[FOM] Complexity of notions/intermediate degrees
Timothy Y. Chow
tchow at alum.mit.edu
Thu Mar 3 16:25:05 EST 2005
On Thu, 3 Mar 2005 JoeShipman at aol.com wrote:
> The reason I think the shortage of natural intermediates is related to
> the difficulty of separating P from NP is that we don't have a
> computational operator of intermediate power (to separate P from EXP the
> strong operator of exponentiation was good enough). If there were a
> natural intermediate function, one could construct a natural operator of
> intermediate power by using it to bound a search, which could lead to a
> whole in-between-realm of natural functions which are not in P and not
> NP-complete. (If the true complexity of SAT is exponential, then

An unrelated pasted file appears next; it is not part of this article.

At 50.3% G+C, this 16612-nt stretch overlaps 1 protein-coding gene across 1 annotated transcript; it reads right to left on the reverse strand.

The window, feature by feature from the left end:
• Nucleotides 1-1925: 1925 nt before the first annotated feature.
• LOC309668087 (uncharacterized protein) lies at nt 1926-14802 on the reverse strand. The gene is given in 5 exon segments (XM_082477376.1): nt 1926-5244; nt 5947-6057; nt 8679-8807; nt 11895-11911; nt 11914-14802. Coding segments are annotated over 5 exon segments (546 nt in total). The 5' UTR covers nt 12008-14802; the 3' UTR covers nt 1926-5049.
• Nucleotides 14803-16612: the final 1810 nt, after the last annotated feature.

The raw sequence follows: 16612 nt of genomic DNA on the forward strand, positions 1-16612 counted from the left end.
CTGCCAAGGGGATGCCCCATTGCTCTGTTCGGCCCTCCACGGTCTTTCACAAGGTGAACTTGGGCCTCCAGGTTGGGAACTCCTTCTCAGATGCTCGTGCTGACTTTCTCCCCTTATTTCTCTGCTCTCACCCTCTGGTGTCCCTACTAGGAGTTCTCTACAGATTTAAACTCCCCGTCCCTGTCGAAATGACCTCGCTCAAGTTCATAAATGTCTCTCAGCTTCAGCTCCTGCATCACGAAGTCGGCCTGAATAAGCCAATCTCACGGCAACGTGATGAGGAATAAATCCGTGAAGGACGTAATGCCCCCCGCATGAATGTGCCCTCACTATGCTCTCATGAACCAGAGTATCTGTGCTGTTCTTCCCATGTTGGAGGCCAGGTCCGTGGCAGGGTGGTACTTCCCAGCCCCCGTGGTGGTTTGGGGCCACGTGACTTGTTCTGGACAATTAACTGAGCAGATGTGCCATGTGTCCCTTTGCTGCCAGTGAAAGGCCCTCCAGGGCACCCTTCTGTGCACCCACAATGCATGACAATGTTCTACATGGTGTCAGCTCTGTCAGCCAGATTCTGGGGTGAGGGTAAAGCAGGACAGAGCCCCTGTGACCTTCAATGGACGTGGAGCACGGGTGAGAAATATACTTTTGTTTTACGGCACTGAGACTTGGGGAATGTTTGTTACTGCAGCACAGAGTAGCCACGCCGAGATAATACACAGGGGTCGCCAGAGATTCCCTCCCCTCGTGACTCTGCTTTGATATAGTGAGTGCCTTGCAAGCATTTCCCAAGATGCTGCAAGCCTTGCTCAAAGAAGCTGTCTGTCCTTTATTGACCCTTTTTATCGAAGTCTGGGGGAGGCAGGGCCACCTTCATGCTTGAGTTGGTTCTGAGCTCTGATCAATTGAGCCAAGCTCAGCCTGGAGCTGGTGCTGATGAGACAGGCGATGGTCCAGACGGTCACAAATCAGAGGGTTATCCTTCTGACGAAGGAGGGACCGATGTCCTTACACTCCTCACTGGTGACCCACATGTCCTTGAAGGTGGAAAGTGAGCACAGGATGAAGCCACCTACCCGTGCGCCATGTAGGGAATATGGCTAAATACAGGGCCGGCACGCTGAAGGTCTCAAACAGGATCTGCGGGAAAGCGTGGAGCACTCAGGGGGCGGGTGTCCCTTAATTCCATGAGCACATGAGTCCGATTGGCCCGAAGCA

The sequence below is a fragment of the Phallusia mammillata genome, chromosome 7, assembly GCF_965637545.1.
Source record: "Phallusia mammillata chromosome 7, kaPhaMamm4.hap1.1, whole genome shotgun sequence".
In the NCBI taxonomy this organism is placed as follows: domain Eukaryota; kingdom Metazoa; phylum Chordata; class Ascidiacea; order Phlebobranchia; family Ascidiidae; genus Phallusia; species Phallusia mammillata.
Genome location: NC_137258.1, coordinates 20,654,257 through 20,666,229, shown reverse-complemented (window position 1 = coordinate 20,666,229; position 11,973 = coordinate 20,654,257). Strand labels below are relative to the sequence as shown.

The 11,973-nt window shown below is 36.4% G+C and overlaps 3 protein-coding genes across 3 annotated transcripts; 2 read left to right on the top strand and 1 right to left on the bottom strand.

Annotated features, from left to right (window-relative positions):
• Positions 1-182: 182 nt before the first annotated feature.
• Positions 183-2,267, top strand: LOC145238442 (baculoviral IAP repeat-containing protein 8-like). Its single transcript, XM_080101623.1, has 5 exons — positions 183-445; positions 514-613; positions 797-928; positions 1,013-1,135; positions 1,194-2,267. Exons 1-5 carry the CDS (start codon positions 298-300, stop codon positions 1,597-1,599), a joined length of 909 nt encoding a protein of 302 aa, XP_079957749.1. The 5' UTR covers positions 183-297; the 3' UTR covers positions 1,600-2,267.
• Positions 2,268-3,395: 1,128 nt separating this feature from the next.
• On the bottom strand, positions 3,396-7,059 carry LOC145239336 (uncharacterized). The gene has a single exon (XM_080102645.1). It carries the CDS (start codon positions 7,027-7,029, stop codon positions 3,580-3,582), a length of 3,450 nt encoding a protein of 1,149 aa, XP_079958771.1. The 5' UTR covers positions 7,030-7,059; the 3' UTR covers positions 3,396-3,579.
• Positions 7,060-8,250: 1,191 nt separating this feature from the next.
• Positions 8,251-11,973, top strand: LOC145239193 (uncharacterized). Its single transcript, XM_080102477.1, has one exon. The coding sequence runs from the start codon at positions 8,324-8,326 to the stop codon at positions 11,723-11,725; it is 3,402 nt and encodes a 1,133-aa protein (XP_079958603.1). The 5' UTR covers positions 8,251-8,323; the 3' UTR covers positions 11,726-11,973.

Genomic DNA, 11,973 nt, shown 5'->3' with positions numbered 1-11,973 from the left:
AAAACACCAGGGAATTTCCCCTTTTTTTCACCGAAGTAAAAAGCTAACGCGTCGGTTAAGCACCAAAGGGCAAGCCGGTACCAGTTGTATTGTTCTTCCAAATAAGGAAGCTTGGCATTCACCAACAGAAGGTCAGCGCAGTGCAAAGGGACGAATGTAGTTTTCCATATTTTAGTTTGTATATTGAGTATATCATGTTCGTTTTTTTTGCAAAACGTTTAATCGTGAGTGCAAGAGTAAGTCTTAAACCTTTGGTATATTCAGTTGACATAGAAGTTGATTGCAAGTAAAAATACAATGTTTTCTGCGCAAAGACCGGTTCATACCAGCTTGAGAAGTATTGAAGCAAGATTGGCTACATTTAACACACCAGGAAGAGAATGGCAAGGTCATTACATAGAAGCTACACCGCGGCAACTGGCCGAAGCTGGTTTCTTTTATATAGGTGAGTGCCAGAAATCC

> factoring could be NP-complete but no function of "intermediate"
> complexity as I define it could be [at least for many-one reducibility,
> will need to think about the case of Turing reducibility]).
I think I follow what you say here, except that I still don't see what
naturalness has to do with anything. We can, after all, construct plenty
of unnatural candidates for things intermediate between P and NP-complete.
Having natural examples would be pleasant, but why would that make proving
that they're computationally inequivalent any easier? There is no
shortage of natural examples of NP-complete problems, but they haven't
been of much use in proving separation theorems.
Also, using the analogy with recursion theory, the absence of natural
intermediate degrees hasn't stopped us from proving that there really are
distinct degrees.
Tim
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